“So one of our bigger clients, through one of our partners, effectively what our tech has allowed them to do is:
- Replace the need for an off-the-shelf software called Salesforce
- Replace an external, customized software platform that they used to manage some of their retail stores
- And future-wise, removing their ancient and very much out-dated software that’s running the crucial functions of their whole company!
And now the reason that’s been valuable to them is that it’s put them in a position that they can truly customize the software development needs of their business.
Ultimately their business is, in some way a tech company.
Most businesses these days are, because they rely heavily on tech to manage their customers, or manage their workflow or whatever the case is. So in some aspects, like many businesses, they are a tech company.
So basically they were trying to make three software packages work together.
This meant they needed 3 different types of developer skill sets to manage 3 very different types of software packages. It also meant that they had to continually keep up with monthly licensing and per month user licenses.
With Co-Foundry Tech you have the ability to retain the value of what you spend on the Software as it is never lost. In the case of paying Salesforce or other software licences you lose that value if you stop paying for it monthly.
So before they partnered with us to completely overhaul their business technology they had a lot of monthly costs. And the most frustrating part is that they didn’t own any of the code with their previous sets of software. After all these years they’d spent all this money but actually owned none of it.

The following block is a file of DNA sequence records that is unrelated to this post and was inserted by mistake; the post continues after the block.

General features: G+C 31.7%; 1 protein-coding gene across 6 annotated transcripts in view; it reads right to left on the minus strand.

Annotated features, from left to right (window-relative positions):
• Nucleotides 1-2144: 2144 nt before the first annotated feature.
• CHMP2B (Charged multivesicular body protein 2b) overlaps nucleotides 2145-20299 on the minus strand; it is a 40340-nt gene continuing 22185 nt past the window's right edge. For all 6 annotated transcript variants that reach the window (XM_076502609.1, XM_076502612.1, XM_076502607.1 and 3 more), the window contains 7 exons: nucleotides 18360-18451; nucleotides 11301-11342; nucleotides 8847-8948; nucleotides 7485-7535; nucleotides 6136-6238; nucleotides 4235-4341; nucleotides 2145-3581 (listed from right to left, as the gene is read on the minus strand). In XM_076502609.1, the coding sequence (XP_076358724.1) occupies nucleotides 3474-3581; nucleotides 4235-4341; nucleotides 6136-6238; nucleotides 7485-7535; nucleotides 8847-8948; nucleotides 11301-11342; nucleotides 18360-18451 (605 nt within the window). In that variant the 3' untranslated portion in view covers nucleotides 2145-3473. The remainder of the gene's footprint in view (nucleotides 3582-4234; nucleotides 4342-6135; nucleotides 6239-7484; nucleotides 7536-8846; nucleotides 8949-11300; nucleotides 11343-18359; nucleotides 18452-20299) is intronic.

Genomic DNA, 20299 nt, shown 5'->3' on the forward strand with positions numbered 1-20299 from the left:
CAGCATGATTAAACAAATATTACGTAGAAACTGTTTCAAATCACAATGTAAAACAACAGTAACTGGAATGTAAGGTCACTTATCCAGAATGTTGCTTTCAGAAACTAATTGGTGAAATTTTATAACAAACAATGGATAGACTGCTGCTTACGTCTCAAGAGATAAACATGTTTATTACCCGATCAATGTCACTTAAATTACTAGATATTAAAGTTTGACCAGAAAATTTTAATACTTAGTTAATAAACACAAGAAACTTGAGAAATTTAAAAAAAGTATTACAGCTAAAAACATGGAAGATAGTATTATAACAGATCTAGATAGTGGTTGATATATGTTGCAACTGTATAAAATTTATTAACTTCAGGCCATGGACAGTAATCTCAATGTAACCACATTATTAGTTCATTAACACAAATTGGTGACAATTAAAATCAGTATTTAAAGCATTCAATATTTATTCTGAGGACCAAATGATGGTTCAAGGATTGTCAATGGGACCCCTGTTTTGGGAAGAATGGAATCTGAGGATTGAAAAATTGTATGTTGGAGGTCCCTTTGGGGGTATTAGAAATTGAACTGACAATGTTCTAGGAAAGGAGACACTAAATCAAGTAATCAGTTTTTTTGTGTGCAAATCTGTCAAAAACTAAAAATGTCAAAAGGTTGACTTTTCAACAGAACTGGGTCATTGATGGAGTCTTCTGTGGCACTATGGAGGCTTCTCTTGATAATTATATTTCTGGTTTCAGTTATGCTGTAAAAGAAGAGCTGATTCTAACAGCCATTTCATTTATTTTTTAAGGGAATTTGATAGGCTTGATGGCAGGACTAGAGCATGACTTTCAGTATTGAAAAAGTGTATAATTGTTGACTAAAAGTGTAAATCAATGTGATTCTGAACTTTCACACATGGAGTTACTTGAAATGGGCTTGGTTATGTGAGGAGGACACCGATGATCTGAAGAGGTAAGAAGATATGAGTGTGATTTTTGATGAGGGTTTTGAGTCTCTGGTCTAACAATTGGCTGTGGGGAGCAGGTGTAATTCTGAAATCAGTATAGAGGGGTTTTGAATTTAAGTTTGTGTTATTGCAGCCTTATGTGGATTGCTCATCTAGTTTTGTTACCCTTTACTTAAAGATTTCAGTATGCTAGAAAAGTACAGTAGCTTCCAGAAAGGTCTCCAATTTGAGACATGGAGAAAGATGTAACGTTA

I’m not 100% sure but in the end we saved this client a hefty software bill of, I believe, in the region of $30K to $50K a month!”
That’s An Interesting Point You Raised Now. So With This Co-Foundry Tech Approach, People Buy Their Own Software And Have No Future Payments After That?
“Yes, so my ultimate goal with this technology is to create an environment where we can all benefit from each other’s gains. We can benefit from what we’ve developed in the past.
And, as long as you stay within that environment, you can start to gain those benefits.
Basically, it’s Software Development As A Service, rather than Software As A Service. Maybe we can simply call it Development As A Service.
DAAS? Not sure if that acronym is taken but if not, there we go!
Ultimately with software as a service, all of your intellectual property gets plowed into a resource that you don’t own. People don’t necessarily realize it, but it’s a risk.